The Most Blight Resistant Tomato Varieties

While blight resistant tomato varieties are not immune to early blight or late blight, they have a stronger resilience than other types of tomatoes. By growing blight resistant tomatoes, you have a better chance at cultivating a healthy crop.

Tomato blight is a common problem that attacks tomato leaves, stems, and fruit. There are two types: early blight and late blight. Both are caused by different types of fungi. Early blight attacks leaves and stems. It causes plants to under produce. Late blight produces spots and mold on leaves and fruit and can overtake a plant within days if not treated. (Learn more about early blight and late blight in tomatoes.)

Breeders continue to develop blight resistant tomato varieties. During summer 2010, researchers at Cornell University tested varieties that are resilient to both early and late blight. Until they are commercially available, gardeners will have to choose tomatoes that have already proven to be resilient to one or the other – whichever type of blight is most prevalent in their local gardens. For now, one of the best ways to prevent early blight and late blight in your crop is to choose and grow blight resistant tomato varieties.

(Resistance code definitions listed below)

Tomato Varieties Resistant to Early Blight

Juliet Tomato
Hybrid, indeterminate, 60 days, red, elongated cherry (1 ounce), resistance: cracking, blight
1999 All-America Selections Winner

Legend Tomato
OP (open-pollinated), determinate, 68 days, red, beefsteak (14-16 ounces), resistance: early blight, late blight
Developed by Oregon State University. Sets fruit well in both cool and warm temperatures. Strong resistance to late blight.

Manalucie Tomato
Hybrid, indeterminate, 82 days, red, globe, resistance: blossom end rot, gray leaf mold, early blight, fusarium wilt
Heavy foliage that protects fruit from heat

Manyel Tomato
Heirloom, indeterminate, 75 days, golden yellow, globe (8-10 ounces)
A native American variety. Its name translates as “many moons.” Known for its tangy citrus flavor.

Matt’s Wild Cherry Tomato
Heirloom, indeterminate, 70 days, red, cherry (1/2 inch), resistance: early blight
Linked to a wild Mexican tomato variety. Considered to be frost resistant.

Mountain Fresh Plus Tomato
Hybrid, determinate, 77 days, red, globe (12 ounces), disease resistance: VFFN, blossom end rot, early blight
Part of the Mountain tomato series developed by NC State University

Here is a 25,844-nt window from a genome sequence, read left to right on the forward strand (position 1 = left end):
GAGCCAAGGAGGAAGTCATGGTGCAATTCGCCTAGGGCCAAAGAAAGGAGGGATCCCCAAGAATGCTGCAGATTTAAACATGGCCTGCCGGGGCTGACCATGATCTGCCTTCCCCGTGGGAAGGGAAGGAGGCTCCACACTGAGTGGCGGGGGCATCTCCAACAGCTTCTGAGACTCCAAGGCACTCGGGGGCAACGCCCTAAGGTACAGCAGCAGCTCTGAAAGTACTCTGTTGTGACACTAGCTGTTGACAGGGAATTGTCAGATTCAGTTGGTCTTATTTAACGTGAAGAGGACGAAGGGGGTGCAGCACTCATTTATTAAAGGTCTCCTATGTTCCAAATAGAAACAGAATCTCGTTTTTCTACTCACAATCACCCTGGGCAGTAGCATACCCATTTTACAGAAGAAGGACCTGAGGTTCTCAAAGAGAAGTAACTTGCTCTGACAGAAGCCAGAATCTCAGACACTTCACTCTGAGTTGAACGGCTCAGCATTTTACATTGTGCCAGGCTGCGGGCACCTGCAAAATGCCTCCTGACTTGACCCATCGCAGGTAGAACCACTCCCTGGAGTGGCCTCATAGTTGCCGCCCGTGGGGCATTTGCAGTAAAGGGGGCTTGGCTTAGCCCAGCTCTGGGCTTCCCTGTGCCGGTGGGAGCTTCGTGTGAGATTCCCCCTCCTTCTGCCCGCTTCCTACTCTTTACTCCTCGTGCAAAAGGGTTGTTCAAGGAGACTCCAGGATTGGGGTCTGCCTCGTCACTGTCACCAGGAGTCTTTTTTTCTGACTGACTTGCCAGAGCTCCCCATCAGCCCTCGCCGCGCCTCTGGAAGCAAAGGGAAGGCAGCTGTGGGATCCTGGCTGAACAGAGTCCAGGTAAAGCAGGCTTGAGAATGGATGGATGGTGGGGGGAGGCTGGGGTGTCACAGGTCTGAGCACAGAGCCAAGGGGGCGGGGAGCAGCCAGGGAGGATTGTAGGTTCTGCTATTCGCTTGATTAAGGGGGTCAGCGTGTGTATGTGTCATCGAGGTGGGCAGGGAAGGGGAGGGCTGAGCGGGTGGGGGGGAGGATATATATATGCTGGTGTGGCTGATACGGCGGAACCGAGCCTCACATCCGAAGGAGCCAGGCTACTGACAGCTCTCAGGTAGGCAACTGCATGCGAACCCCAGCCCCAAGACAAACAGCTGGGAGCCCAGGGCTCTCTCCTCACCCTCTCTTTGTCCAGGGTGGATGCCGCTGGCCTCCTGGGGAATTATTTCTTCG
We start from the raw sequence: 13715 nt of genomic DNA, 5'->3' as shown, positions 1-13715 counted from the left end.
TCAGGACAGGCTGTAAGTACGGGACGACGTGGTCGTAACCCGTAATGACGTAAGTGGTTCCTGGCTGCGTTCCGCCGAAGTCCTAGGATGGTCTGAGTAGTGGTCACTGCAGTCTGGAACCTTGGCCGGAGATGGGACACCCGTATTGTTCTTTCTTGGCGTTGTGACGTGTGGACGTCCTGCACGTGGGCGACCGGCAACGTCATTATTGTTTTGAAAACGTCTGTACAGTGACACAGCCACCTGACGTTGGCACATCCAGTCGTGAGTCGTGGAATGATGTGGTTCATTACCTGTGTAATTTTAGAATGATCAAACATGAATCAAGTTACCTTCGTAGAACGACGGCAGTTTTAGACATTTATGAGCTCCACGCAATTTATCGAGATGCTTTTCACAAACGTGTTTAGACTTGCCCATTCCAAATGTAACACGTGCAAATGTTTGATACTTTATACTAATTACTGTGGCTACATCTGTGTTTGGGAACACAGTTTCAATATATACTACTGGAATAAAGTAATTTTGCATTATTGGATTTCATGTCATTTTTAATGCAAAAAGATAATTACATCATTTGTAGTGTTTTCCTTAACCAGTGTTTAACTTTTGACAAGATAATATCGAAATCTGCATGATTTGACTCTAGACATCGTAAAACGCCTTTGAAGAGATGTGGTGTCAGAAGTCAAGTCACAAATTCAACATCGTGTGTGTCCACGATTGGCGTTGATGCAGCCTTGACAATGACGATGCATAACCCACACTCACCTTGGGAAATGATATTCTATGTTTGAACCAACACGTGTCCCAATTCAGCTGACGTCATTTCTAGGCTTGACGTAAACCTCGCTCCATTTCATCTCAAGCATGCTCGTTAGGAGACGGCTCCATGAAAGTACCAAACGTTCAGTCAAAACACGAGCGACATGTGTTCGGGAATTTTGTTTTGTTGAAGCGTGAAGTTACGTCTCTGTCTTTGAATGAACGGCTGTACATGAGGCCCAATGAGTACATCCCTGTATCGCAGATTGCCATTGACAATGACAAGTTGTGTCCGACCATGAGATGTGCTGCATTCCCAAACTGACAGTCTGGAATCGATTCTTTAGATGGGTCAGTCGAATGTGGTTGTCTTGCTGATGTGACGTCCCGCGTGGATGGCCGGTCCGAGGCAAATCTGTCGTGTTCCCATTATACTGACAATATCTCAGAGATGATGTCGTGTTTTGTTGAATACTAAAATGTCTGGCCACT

Mountain Supreme
Hybrid, determinate, 69-70 days, red, globe, resistance: VF, blight
Part of the Mountain tomato series developed by NC State University

Old Brooks Tomato
Heirloom, indeterminate, 78 days, red, globe (6-8 ounces), resistance: blossom end rot, early blight, late blight
A good variety for canning.

Tommy Toe Tomato
Heirloom, indeterminate, 70 days, red, cherry (1 inch)
Originated in the Ozark Mountains, but is very popular in Australia

Tomato Varieties Resistant to Late Blight

Fantasio Tomato
Hybrid, red, globe, (8 ounces) resistance: VFNT, late blight
Popular in the U.K.

Ferline Tomato
Hybrid, indeterminate, 95 days, globe (5 ounces), resistance: VF, blight
Exceptional blight tolerance. Low acidity.

Golden Sweet Tomato
Hybrid, indeterminate, 60 days, deep yellow, grape, resistance: late blight, cracking
Fun to serve with red grape tomatoes

Legend Tomato
OP (open-pollinated), determinate, 68 days, red, beefsteak (14-16 ounces), resistance: early blight, late blight
Developed by Oregon State University. Sets fruit well in both cool and warm temperatures. Strong resistance to late blight.

Old Brooks Tomato
Heirloom, indeterminate, 78 days, red, globe (6-8 ounces), resistance: blossom end rot, early blight, late blight
A good variety for canning.

Disease Resistance Codes

V Verticillium Wilt
F Fusarium Wilt
FF Fusarium, races 1 and 2
FFF Fusarium, races 1, 2, and 3
N Nematodes
A Alternaria
T Tobacco Mosaic Virus
St Stemphylium (Gray Leaf Spot)
TSWV Tomato Spotted Wilt Virus


More lists of tomato varieties

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All-American Selections for tomatoes ...

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Best tomato varieties: readers share their favorites ...


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